Postpartum thyroiditis is an uncommon condition in which a previously normal-functioning thyroid gland — a butterfly-shaped gland located at the base of your neck just below your Adam's apple — becomes inflamed within the first year after childbirth.

Postpartum thyroiditis often lasts several weeks to months. But, postpartum thyroiditis can be difficult to recognize because its symptoms are often mistakenly thought to be the stress of having a newborn and postpartum mood disorders.

For most women who develop postpartum thyroiditis, thyroid function returns to normal within 12 to 18 months of the start of symptoms. But some women develop permanent complications.


During postpartum thyroiditis, you might experience two phases. The inflammation and release of thyroid hormone might first cause mild signs and symptoms similar to those of an overactive thyroid (hyperthyroidism), including:

  • Anxiety
  • Irritability
  • Rapid heartbeat or palpitations
  • Unexplained weight loss
  • Increased sensitivity to heat
  • Fatigue
  • Tremor
  • Insomnia

These signs and symptoms typically occur one to four months after delivery and last one to three months.

Later, as thyroid cells become impaired, mild signs and symptoms of underactive thyroid (hypothyroidism) might develop, including:

  • Lack of energy
  • Increased sensitivity to cold
  • Constipation
  • Dry skin
  • Weight gain
  • Depression

These signs and symptoms typically begin four to six weeks after the symptoms of hyperthyroidism resolve and can last six to 12 months.

Keep in mind, however, that some women who have postpartum thyroiditis develop symptoms of only hyperthyroidism or only hypothyroidism.


The exact cause of postpartum thyroiditis isn't clear. However, women who develop postpartum thyroiditis often have high concentrations of anti-thyroid antibodies in early pregnancy and after childbirth. As a result, it's believed that women who develop postpartum thyroiditis likely have an underlying autoimmune thyroid condition that flares after childbirth due to fluctuations in immune function. This underlying condition appears to be very similar to Hashimoto's thyroiditis, in which the immune system attacks the thyroid gland.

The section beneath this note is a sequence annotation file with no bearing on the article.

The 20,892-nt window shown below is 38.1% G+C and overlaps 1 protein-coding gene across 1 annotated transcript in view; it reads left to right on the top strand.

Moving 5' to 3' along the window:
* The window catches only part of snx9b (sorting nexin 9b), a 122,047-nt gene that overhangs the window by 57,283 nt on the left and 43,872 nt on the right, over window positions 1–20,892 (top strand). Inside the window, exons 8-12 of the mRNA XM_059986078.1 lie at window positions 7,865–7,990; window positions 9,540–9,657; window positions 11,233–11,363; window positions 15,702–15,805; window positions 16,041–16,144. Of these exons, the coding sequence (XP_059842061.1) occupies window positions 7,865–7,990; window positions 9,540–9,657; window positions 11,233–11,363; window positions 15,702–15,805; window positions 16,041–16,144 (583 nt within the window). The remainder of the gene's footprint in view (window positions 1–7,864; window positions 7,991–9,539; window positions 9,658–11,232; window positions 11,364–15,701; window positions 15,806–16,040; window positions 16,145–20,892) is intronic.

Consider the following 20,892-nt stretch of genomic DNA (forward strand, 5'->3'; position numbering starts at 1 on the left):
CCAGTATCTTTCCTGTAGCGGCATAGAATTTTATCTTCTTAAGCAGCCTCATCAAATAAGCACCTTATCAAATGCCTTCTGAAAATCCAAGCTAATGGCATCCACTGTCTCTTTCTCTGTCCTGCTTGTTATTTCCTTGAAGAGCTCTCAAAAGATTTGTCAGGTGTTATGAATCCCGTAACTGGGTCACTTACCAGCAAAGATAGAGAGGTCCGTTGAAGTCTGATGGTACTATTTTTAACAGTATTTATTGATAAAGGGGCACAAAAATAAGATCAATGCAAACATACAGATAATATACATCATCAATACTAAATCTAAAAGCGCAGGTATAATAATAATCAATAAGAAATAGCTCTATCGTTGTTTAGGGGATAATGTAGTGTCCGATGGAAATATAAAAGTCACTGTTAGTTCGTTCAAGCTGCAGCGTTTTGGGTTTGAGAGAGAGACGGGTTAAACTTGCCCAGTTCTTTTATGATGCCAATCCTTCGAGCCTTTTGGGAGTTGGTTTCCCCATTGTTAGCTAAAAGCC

Risk factors

You might be at increased risk of postpartum thyroiditis if you have:

  • An autoimmune disorder, such as type 1 diabetes
  • A history of postpartum thyroiditis
  • High concentrations of anti-thyroid antibodies
  • A history of previous thyroid problems
  • A family history of thyroid problems

While further research is needed, some studies have also shown a link between postpartum thyroiditis and postpartum depression. As a result, if you have postpartum depression your doctor will likely check to see how your thyroid is functioning.


For most women who develop postpartum thyroiditis, thyroid function eventually returns to normal — typically within 12 to 18 months of the start of symptoms. However, some women who experience postpartum thyroiditis don't recover from the hypothyroid phase. As a result, they develop hypothyroidism, a condition in which the thyroid gland doesn't produce enough of certain important hormones.


While you might not be able to prevent postpartum thyroiditis, you can take steps to care for yourself in the months after childbirth. If you have any unusual signs or symptoms after childbirth, don't assume they're related to the stress of caring for a newborn. If you're at increased risk of postpartum thyroiditis, talk to your health care provider about how to monitor your health.

Aug. 20, 2021
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